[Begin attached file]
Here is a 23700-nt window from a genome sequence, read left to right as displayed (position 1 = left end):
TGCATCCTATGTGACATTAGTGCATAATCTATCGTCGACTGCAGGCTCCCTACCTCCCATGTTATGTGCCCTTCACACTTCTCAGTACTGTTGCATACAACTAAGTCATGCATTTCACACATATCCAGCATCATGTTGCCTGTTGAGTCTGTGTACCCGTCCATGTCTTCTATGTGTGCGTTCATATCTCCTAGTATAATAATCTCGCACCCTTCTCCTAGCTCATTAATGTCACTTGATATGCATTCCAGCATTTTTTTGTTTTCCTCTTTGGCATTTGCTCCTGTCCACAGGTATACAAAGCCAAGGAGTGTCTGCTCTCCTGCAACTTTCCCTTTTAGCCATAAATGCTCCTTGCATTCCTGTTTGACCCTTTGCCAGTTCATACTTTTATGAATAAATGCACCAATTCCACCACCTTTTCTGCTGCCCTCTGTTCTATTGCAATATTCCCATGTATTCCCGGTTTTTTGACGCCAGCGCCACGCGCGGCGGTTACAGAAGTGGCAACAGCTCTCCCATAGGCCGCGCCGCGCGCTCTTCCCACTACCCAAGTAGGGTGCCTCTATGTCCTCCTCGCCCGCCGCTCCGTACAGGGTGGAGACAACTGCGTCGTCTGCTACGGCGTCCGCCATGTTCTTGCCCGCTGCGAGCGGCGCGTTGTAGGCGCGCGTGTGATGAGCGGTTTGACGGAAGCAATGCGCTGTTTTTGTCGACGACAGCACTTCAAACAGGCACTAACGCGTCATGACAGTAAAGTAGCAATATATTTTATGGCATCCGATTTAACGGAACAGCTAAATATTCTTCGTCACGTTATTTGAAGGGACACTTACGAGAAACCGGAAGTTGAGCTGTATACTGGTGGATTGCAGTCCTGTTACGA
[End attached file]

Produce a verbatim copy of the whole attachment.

Here is a 23700-nt window from a genome sequence, read left to right as displayed (position 1 = left end):
TGCATCCTATGTGACATTAGTGCATAATCTATCGTCGACTGCAGGCTCCCTACCTCCCATGTTATGTGCCCTTCACACTTCTCAGTACTGTTGCATACAACTAAGTCATGCATTTCACACATATCCAGCATCATGTTGCCTGTTGAGTCTGTGTACCCGTCCATGTCTTCTATGTGTGCGTTCATATCTCCTAGTATAATAATCTCGCACCCTTCTCCTAGCTCATTAATGTCACTTGATATGCATTCCAGCATTTTTTTGTTTTCCTCTTTGGCATTTGCTCCTGTCCACAGGTATACAAAGCCAAGGAGTGTCTGCTCTCCTGCAACTTTCCCTTTTAGCCATAAATGCTCCTTGCATTCCTGTTTGACCCTTTGCCAGTTCATACTTTTATGAATAAATGCACCAATTCCACCACCTTTTCTGCTGCCCTCTGTTCTATTGCAATATTCCCATGTATTCCCGGTTTTTTGACGCCAGCGCCACGCGCGGCGGTTACAGAAGTGGCAACAGCTCTCCCATAGGCCGCGCCGCGCGCTCTTCCCACTACCCAAGTAGGGTGCCTCTATGTCCTCCTCGCCCGCCGCTCCGTACAGGGTGGAGACAACTGCGTCGTCTGCTACGGCGTCCGCCATGTTCTTGCCCGCTGCGAGCGGCGCGTTGTAGGCGCGCGTGTGATGAGCGGTTTGACGGAAGCAATGCGCTGTTTTTGTCGACGACAGCACTTCAAACAGGCACTAACGCGTCATGACAGTAAAGTAGCAATATATTTTATGGCATCCGATTTAACGGAACAGCTAAATATTCTTCGTCACGTTATTTGAAGGGACACTTACGAGAAACCGGAAGTTGAGCTGTATACTGGTGGATTGCAGTCCTGTTACGA